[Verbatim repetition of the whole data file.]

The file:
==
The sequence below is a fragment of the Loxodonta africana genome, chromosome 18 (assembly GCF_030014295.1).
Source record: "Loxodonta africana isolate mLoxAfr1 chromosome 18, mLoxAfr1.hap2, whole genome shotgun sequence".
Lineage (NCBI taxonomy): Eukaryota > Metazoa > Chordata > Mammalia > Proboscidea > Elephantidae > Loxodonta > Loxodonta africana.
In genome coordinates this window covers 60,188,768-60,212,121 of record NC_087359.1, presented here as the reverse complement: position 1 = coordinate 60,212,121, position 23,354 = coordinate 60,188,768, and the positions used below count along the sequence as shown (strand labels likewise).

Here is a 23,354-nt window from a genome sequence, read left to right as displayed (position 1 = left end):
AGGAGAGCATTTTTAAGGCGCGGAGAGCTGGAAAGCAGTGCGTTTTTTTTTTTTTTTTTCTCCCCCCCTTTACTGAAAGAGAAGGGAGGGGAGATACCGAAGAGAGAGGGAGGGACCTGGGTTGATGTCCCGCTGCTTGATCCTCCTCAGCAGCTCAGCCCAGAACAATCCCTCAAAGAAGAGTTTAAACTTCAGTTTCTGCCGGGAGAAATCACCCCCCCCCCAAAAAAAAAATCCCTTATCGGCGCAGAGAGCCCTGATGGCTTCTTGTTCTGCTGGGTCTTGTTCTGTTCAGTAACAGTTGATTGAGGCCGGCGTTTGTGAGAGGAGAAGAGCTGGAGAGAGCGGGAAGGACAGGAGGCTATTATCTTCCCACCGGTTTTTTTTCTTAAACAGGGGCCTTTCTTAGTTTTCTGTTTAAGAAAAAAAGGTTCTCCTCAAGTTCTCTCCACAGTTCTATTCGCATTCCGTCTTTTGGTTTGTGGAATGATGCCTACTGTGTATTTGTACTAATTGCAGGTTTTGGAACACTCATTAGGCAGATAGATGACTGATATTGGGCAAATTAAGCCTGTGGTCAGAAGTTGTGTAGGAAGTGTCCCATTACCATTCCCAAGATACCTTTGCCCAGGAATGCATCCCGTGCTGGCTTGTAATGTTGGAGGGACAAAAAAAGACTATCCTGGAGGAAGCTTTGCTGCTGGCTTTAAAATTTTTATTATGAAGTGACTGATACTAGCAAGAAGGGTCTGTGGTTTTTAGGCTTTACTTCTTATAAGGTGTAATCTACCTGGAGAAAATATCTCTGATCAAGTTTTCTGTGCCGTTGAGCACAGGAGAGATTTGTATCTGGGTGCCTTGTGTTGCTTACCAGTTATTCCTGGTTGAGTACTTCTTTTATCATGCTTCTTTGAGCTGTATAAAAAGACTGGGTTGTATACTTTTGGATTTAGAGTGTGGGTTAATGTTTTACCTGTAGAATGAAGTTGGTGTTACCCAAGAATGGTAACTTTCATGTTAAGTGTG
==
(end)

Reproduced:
The sequence below is a fragment of the Loxodonta africana genome, chromosome 18 (assembly GCF_030014295.1).
Source record: "Loxodonta africana isolate mLoxAfr1 chromosome 18, mLoxAfr1.hap2, whole genome shotgun sequence".
Lineage (NCBI taxonomy): Eukaryota > Metazoa > Chordata > Mammalia > Proboscidea > Elephantidae > Loxodonta > Loxodonta africana.
In genome coordinates this window covers 60,188,768-60,212,121 of record NC_087359.1, presented here as the reverse complement: position 1 = coordinate 60,212,121, position 23,354 = coordinate 60,188,768, and the positions used below count along the sequence as shown (strand labels likewise).

Here is a 23,354-nt window from a genome sequence, read left to right as displayed (position 1 = left end):
AGGAGAGCATTTTTAAGGCGCGGAGAGCTGGAAAGCAGTGCGTTTTTTTTTTTTTTTTTCTCCCCCCCTTTACTGAAAGAGAAGGGAGGGGAGATACCGAAGAGAGAGGGAGGGACCTGGGTTGATGTCCCGCTGCTTGATCCTCCTCAGCAGCTCAGCCCAGAACAATCCCTCAAAGAAGAGTTTAAACTTCAGTTTCTGCCGGGAGAAATCACCCCCCCCCCAAAAAAAAAATCCCTTATCGGCGCAGAGAGCCCTGATGGCTTCTTGTTCTGCTGGGTCTTGTTCTGTTCAGTAACAGTTGATTGAGGCCGGCGTTTGTGAGAGGAGAAGAGCTGGAGAGAGCGGGAAGGACAGGAGGCTATTATCTTCCCACCGGTTTTTTTTCTTAAACAGGGGCCTTTCTTAGTTTTCTGTTTAAGAAAAAAAGGTTCTCCTCAAGTTCTCTCCACAGTTCTATTCGCATTCCGTCTTTTGGTTTGTGGAATGATGCCTACTGTGTATTTGTACTAATTGCAGGTTTTGGAACACTCATTAGGCAGATAGATGACTGATATTGGGCAAATTAAGCCTGTGGTCAGAAGTTGTGTAGGAAGTGTCCCATTACCATTCCCAAGATACCTTTGCCCAGGAATGCATCCCGTGCTGGCTTGTAATGTTGGAGGGACAAAAAAAGACTATCCTGGAGGAAGCTTTGCTGCTGGCTTTAAAATTTTTATTATGAAGTGACTGATACTAGCAAGAAGGGTCTGTGGTTTTTAGGCTTTACTTCTTATAAGGTGTAATCTACCTGGAGAAAATATCTCTGATCAAGTTTTCTGTGCCGTTGAGCACAGGAGAGATTTGTATCTGGGTGCCTTGTGTTGCTTACCAGTTATTCCTGGTTGAGTACTTCTTTTATCATGCTTCTTTGAGCTGTATAAAAAGACTGGGTTGTATACTTTTGGATTTAGAGTGTGGGTTAATGTTTTACCTGTAGAATGAAGTTGGTGTTACCCAAGAATGGTAACTTTCATGTTAAGTGTG